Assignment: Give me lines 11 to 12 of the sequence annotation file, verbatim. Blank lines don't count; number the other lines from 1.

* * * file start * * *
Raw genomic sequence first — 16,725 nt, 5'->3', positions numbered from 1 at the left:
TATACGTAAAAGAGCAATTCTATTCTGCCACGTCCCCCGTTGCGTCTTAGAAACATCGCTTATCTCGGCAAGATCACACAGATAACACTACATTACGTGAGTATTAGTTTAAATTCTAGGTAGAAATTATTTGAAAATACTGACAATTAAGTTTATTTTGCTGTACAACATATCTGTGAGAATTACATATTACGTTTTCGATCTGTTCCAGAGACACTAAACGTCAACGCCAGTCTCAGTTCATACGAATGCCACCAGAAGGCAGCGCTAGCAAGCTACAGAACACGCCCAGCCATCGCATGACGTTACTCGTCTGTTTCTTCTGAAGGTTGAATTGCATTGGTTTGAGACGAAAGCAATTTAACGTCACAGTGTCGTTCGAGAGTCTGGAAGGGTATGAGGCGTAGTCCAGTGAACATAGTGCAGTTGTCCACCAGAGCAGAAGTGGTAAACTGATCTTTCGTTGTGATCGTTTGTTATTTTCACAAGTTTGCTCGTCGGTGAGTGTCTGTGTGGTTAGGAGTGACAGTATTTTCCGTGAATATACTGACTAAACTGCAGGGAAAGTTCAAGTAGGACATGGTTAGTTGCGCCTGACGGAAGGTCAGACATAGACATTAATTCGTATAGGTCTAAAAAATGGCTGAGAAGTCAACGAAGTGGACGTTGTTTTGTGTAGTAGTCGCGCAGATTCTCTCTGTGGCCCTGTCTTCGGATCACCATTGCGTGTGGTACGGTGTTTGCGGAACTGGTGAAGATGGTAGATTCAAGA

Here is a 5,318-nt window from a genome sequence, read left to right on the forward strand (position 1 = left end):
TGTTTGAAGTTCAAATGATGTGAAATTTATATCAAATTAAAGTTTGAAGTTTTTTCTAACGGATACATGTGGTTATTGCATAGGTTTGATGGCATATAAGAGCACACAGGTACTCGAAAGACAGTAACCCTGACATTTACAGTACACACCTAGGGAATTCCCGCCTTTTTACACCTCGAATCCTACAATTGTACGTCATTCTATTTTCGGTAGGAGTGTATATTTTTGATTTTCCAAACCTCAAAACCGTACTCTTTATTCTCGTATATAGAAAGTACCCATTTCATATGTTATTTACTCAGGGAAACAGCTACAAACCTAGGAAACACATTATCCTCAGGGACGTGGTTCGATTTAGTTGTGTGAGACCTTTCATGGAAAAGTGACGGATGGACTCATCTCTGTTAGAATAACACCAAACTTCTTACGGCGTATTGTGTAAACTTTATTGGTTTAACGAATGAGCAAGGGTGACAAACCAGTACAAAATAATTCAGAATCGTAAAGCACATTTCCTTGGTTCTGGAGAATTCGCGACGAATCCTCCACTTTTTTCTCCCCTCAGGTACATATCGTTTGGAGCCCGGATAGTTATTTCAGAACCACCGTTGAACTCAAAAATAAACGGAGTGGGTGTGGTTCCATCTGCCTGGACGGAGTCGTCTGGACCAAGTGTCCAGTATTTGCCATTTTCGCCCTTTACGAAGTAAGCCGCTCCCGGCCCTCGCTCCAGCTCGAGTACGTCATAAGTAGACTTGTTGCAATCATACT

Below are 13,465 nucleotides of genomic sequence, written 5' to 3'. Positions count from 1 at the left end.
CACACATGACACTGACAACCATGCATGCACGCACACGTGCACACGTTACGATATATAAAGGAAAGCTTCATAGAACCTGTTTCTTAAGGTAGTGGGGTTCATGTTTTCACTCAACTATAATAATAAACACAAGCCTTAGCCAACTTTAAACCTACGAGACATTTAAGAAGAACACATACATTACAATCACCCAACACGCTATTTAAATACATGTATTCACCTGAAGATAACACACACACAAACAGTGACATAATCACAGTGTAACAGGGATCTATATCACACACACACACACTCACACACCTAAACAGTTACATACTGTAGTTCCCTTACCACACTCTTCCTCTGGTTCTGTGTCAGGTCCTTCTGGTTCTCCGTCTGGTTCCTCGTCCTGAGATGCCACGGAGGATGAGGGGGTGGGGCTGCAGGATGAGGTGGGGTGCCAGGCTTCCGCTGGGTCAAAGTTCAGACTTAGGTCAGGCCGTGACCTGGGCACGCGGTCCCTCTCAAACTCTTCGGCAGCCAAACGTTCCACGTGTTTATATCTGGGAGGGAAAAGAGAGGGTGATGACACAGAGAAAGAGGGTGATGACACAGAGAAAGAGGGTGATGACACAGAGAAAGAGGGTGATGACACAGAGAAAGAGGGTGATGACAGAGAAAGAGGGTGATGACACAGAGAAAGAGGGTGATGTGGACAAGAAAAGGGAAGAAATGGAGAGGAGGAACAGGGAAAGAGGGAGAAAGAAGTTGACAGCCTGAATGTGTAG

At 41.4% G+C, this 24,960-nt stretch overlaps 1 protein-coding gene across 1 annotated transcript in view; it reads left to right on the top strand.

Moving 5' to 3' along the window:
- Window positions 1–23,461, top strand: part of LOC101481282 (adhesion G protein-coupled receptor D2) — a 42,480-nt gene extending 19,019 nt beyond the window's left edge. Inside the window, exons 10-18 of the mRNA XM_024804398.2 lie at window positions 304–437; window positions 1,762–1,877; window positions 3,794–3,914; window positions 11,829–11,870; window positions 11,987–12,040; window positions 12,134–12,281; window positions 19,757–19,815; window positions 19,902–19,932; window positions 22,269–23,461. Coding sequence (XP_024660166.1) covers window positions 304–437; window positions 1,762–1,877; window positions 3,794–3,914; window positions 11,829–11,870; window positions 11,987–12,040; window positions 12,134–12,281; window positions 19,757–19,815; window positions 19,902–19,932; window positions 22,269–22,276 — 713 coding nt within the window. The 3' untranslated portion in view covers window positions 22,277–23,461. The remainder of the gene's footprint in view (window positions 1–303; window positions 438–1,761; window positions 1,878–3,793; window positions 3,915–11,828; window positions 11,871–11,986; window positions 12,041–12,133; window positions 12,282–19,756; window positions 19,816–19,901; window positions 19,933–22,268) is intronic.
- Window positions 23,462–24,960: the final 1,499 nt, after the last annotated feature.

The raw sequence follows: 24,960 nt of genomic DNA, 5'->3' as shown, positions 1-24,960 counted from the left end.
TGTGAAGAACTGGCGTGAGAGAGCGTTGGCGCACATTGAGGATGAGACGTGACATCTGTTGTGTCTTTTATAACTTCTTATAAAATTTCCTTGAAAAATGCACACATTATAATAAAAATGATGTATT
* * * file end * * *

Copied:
The raw sequence follows: 24,960 nt of genomic DNA, 5'->3' as shown, positions 1-24,960 counted from the left end.
TGTGAAGAACTGGCGTGAGAGAGCGTTGGCGCACATTGAGGATGAGACGTGACATCTGTTGTGTCTTTTATAACTTCTTATAAAATTTCCTTGAAAAATGCACACATTATAATAAAAATGATGTATT